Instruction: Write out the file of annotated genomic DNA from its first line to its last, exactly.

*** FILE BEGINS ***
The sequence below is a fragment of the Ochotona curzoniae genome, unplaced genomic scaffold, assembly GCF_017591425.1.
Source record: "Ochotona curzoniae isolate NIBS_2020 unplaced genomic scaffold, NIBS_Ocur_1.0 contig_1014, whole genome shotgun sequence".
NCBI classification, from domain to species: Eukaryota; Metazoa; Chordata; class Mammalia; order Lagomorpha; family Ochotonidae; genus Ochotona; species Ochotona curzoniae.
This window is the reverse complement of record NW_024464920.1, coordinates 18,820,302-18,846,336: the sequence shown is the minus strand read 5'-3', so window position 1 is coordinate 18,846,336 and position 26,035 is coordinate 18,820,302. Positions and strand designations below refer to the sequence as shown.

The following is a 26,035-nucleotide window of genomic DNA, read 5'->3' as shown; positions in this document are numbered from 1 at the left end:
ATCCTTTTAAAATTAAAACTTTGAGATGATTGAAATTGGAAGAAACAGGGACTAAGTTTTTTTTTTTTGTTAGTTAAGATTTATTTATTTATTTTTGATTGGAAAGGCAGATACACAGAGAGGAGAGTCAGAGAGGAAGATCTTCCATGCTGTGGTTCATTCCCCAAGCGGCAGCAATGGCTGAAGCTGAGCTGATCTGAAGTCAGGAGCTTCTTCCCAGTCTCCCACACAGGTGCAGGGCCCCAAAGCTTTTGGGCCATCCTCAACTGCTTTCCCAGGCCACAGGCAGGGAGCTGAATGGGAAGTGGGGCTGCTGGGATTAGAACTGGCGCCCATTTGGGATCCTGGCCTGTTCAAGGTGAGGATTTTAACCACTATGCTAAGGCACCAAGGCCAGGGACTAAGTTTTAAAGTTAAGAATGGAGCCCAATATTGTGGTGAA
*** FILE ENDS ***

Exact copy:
The sequence below is a fragment of the Ochotona curzoniae genome, unplaced genomic scaffold, assembly GCF_017591425.1.
Source record: "Ochotona curzoniae isolate NIBS_2020 unplaced genomic scaffold, NIBS_Ocur_1.0 contig_1014, whole genome shotgun sequence".
NCBI classification, from domain to species: Eukaryota; Metazoa; Chordata; class Mammalia; order Lagomorpha; family Ochotonidae; genus Ochotona; species Ochotona curzoniae.
This window is the reverse complement of record NW_024464920.1, coordinates 18,820,302-18,846,336: the sequence shown is the minus strand read 5'-3', so window position 1 is coordinate 18,846,336 and position 26,035 is coordinate 18,820,302. Positions and strand designations below refer to the sequence as shown.

The following is a 26,035-nucleotide window of genomic DNA, read 5'->3' as shown; positions in this document are numbered from 1 at the left end:
ATCCTTTTAAAATTAAAACTTTGAGATGATTGAAATTGGAAGAAACAGGGACTAAGTTTTTTTTTTTTGTTAGTTAAGATTTATTTATTTATTTTTGATTGGAAAGGCAGATACACAGAGAGGAGAGTCAGAGAGGAAGATCTTCCATGCTGTGGTTCATTCCCCAAGCGGCAGCAATGGCTGAAGCTGAGCTGATCTGAAGTCAGGAGCTTCTTCCCAGTCTCCCACACAGGTGCAGGGCCCCAAAGCTTTTGGGCCATCCTCAACTGCTTTCCCAGGCCACAGGCAGGGAGCTGAATGGGAAGTGGGGCTGCTGGGATTAGAACTGGCGCCCATTTGGGATCCTGGCCTGTTCAAGGTGAGGATTTTAACCACTATGCTAAGGCACCAAGGCCAGGGACTAAGTTTTAAAGTTAAGAATGGAGCCCAATATTGTGGTGAA